Cindy McDonald once said that aging is not an option, not for anyone. It is how gracefully we handle the process and how lucky we are, as the process handles us.
True. We can’t stop aging. We can’t stop getting old, getting wrinkles, crow’s feet, sagging cheeks, you name it. It is just about how gracefully you handle aging that matters, and how aging handles you.
We’re just lucky because when it’s already our time to age, we have ways to alter signs of aging. Of course, while options, like getting under the knife or getting a Botox is something for the rich and famous, what’s left for us are skin care products which we hope can help alleviate all the signs of aging.
And so you look things up in the market. There would be lots for sure. From products that promise to take away five to ten years off your appearance, their promises are just too good to be true.
So here comes Nerium. It’s described to be amazing, a miracle, incredible, the answer to aging gracefully, an elixir, whatever. Of course, it’s also called bad names like scam, fraud, fake; you name, it’s been said by other users.
And so while the responses may be a little bit mixed, let’s take a look at Nerium and its products and whether they work or not and whether it is something you buy or ignore. It’s all in this Nerium review.
Nerium, the Company
Launched in 2011, Nerium International had been breaking records all over. Considered to be a fast-growing brand in the industry of beauty, it is yet to launch additional products from their current three to five line-up.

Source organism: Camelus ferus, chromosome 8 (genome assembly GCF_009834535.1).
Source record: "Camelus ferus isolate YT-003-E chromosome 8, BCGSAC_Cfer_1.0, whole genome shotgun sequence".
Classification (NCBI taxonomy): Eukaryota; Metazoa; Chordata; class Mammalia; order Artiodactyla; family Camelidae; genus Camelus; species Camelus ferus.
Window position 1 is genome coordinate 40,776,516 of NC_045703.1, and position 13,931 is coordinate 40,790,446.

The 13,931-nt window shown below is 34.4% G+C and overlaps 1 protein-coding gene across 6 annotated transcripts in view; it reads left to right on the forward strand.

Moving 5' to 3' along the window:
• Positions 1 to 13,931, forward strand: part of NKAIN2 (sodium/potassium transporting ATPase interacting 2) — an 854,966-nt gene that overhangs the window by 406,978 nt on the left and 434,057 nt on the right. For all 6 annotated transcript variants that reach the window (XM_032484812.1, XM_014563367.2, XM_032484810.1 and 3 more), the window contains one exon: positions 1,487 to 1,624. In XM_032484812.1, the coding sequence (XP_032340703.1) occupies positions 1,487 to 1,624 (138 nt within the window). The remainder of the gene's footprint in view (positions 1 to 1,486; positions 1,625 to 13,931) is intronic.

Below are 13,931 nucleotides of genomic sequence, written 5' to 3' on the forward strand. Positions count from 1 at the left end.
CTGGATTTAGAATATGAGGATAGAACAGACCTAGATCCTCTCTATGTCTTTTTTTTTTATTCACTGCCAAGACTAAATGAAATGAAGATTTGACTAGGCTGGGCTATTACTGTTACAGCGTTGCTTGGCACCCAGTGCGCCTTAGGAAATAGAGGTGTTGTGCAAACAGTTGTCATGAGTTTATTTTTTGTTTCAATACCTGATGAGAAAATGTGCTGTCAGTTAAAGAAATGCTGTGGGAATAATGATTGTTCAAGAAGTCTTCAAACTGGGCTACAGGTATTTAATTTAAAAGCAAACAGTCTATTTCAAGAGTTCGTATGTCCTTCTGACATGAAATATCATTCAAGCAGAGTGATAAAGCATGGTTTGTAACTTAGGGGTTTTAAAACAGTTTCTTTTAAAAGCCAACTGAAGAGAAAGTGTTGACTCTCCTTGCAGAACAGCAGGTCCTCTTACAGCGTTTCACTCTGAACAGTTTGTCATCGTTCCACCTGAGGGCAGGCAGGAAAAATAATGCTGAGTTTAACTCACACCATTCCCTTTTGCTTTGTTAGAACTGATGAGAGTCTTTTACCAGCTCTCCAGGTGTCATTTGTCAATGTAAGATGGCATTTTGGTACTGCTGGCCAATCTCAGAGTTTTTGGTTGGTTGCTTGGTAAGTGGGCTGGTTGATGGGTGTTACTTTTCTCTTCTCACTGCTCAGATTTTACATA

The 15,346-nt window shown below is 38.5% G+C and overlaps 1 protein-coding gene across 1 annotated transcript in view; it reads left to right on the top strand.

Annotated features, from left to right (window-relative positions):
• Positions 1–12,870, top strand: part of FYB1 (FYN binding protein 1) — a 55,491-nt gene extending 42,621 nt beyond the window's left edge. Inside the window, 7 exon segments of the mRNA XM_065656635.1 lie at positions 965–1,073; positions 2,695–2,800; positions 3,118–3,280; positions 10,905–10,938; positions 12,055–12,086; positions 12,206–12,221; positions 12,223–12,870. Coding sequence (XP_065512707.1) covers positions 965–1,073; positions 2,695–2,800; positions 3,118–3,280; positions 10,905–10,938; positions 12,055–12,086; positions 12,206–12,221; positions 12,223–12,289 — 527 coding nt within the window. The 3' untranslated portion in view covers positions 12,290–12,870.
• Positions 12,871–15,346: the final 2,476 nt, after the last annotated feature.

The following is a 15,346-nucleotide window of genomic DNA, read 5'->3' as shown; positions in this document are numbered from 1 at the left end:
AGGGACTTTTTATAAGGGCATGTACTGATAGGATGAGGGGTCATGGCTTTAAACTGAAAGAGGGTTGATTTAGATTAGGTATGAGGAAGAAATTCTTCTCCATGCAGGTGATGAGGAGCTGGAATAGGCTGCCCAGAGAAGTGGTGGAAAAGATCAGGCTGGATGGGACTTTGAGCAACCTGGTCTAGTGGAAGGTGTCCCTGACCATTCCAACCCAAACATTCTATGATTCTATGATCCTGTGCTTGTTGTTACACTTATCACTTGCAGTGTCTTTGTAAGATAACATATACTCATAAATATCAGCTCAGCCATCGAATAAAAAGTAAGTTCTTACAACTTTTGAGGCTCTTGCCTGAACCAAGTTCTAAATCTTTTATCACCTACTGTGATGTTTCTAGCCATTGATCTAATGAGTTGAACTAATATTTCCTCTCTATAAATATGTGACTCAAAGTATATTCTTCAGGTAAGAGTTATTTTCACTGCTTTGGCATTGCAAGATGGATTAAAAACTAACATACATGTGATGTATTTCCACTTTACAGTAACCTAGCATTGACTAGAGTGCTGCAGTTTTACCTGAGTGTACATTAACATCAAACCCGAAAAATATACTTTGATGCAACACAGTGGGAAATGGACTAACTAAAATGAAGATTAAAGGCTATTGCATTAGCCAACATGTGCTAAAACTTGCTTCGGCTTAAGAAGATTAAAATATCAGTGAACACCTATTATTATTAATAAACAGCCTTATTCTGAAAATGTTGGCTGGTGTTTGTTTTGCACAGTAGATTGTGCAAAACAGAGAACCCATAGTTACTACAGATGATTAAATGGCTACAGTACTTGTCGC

With their base in the state where they initially started, Texas, Nerium International is one of the very few companies to reach more than $100 million in revenue in its very first year of operations. It has expanded its branches not just in the state of Texas but all throughout the United States. Just a few years after they started, they have already opened their bases in Canada and have plans of also expanding into other countries.
Nerium International has distributors from everywhere that they call as brand partners. The same as in all multi-level marketing (MLM) companies, the brand partners do a lot of selling and marketing of the products. They are also given the right to build their teams and earn from recruiting. Your recruits would eventually sell and recruit and as your team grows, so is your income.
Just like any other MLM company, Nerium International promises you a work-from-home job with flexible hours which would enable you to spend more time with your family. They also have vacations in line and even a brand new Lexus!
But what is Nerium up to, really? Are their products really effective? Does Nerium work just like how they claim it to work?
Read on for an honest to goodness Nerium product review.
All About the Nerium Creams
Nerium International has about three main products – the night cream, the day cream, and the Nerium Firm – which are all sold via the Nerium International website or by the company’s thousands of brand partners.
The main ingredient of these creams is an extract from nerium oleander, a plant mostly found in the Mediterranean and South Asia. The plant is known to be one of the region’s most toxic plants, with the plant being described as poisonous in its every part and can be deadly when orally consumed. We’ll talk about that later.
And so anyway, each bottle of cream costs from about $100 to $120, depending on the type you buy. The night cream and the Nerium Firm, the latter of which is described as a firming body contour formula, each costs $120 per bottle. The day cream, however, costs $100.
Now, each bottle of cream is formulated with the star ingredient which they claim has anti-aging properties, the nerium oleander extract. And with continued use, it is supposed to result in any or all of the following:
- Reduce the appearance of cellulite
- Smooth, tighten, and firm up loose skin
- Reduce wrinkles and fine lines
- Help with hyperpigmentation
- Even out skin texture
- Heal sun damage
- Close pores
- Restore youthful vitality